Can somebody suggest how to increase “informativeness” of a prior? In PK world the measurement error is pretty well defined, however in order to explore I have used a vague prior for additive sd: sigma ~ student_t(3, 0, 1). Often times the one compartmental model converges to reasonable value of sigma and gives very reasonable predictions but sometimes (most probably based on how many patients are not well described by one compartmental model) out of 4 chains one loose skinny and very distinct from others chain with unreasonable sigma values pops up. How to systemically increase “informativeness” of prior on sigma so that such loose chains don’t show up. Is student-t a good prior? The reasonable values for sigma in this application is 3ug/mL so value of 10ug/mL indicates that HMC got distracted. The loose chain doesn’t converge so I assume that increasing warmup will solve the problem but it may take a while.
How about simulating from the prior and checking that it covers your “universe” of data generously?
Just as suggested here: https://arxiv.org/abs/1708.07487
Could you please advice how to simulate from sigma prior to determine
that data is covered well. In my case I have quite a bit of parameters
Well, in any Bayesian inference we condition our prior on our data via the likelihood. So if you run your Stan program, but just don’t give it any data, then the program will simulate from the prior. For hierarchical models, as you are running, then you have to also simulate those new patients. Think of it like a VPC (visual predictive check) when you have no data at all.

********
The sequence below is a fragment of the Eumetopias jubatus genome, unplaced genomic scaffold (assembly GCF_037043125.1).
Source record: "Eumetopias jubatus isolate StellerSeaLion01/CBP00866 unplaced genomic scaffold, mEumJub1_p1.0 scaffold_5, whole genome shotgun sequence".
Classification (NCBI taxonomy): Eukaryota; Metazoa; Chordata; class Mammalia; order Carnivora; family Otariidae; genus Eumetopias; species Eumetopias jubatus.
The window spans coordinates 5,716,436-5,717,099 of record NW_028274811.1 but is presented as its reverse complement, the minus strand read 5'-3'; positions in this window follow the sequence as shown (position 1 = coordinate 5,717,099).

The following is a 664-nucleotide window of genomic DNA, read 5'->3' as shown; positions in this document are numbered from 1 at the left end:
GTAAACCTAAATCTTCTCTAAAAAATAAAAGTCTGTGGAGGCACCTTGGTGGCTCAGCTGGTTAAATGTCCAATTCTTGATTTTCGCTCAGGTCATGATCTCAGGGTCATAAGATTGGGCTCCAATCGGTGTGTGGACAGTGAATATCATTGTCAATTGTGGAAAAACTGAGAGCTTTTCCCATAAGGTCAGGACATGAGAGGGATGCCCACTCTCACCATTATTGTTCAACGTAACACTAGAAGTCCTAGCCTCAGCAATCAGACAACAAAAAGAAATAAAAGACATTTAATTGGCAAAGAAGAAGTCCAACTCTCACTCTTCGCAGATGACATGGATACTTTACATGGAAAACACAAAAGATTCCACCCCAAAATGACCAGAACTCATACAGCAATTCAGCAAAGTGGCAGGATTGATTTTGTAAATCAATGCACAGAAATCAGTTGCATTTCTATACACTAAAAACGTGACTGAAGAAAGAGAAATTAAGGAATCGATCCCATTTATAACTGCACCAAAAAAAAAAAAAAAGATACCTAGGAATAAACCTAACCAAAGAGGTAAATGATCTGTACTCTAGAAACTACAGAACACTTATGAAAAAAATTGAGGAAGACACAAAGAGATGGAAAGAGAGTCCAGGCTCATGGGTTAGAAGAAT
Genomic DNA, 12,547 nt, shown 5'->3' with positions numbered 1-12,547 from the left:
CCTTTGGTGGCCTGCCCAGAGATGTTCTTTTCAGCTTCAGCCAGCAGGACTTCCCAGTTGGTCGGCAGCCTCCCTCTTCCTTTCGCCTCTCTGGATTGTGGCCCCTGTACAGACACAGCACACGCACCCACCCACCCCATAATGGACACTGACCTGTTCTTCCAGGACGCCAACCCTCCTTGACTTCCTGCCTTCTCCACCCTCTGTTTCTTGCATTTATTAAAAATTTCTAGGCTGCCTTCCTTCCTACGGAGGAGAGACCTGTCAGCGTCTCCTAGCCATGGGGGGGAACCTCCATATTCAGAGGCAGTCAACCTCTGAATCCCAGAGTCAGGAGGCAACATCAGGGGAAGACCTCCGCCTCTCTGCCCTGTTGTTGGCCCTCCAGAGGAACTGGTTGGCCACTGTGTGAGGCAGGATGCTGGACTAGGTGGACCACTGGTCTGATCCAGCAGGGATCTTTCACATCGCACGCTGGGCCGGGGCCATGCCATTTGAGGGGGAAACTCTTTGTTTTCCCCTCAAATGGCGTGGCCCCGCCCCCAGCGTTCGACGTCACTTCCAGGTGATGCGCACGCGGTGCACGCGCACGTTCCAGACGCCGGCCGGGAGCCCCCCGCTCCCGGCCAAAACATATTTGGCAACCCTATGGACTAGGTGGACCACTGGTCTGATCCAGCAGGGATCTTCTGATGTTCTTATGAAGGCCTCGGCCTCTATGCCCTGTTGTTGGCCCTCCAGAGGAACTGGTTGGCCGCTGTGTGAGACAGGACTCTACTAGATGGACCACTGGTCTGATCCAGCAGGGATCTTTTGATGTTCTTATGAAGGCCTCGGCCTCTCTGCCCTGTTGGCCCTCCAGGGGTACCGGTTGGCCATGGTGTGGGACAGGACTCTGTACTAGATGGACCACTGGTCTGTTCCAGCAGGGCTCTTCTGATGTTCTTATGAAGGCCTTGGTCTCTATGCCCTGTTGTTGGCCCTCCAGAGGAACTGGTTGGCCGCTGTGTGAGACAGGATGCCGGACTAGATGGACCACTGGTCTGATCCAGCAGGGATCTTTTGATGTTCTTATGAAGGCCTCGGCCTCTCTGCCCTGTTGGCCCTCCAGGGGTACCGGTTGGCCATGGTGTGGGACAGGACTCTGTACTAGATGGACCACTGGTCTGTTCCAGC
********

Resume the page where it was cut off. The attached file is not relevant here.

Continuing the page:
If you are only interested in sigma_y and you seem to have good knowledge on the measurement precision, then it may suffice to just look at a histogram from draws from this student_t which you quote.
Another shortcut is to get rid of the outlying observations, then model everything with normal priors on sigma and once you got finally a good model worry again about the outliers. To leave away data during the model building step is highly arguable and people may disagree, but it is a rather “practical” way of making progress.
However, the non-linear models you are fitting are sensitive to many things! Non-linear models are only locally well behaved (and even then PK models can suffer from flip-flop). Whatever is local “enough” depends on many things. What you need to make sure in any case is that the initials are within reasonable ranges of where the parameters should land. Having said that you also should make sure to have initials which are not too close to the posterior as otherwise Rhat diagnostics are getting invalid. If things come out nasty, then this calls for reparametrizations or/and better priors.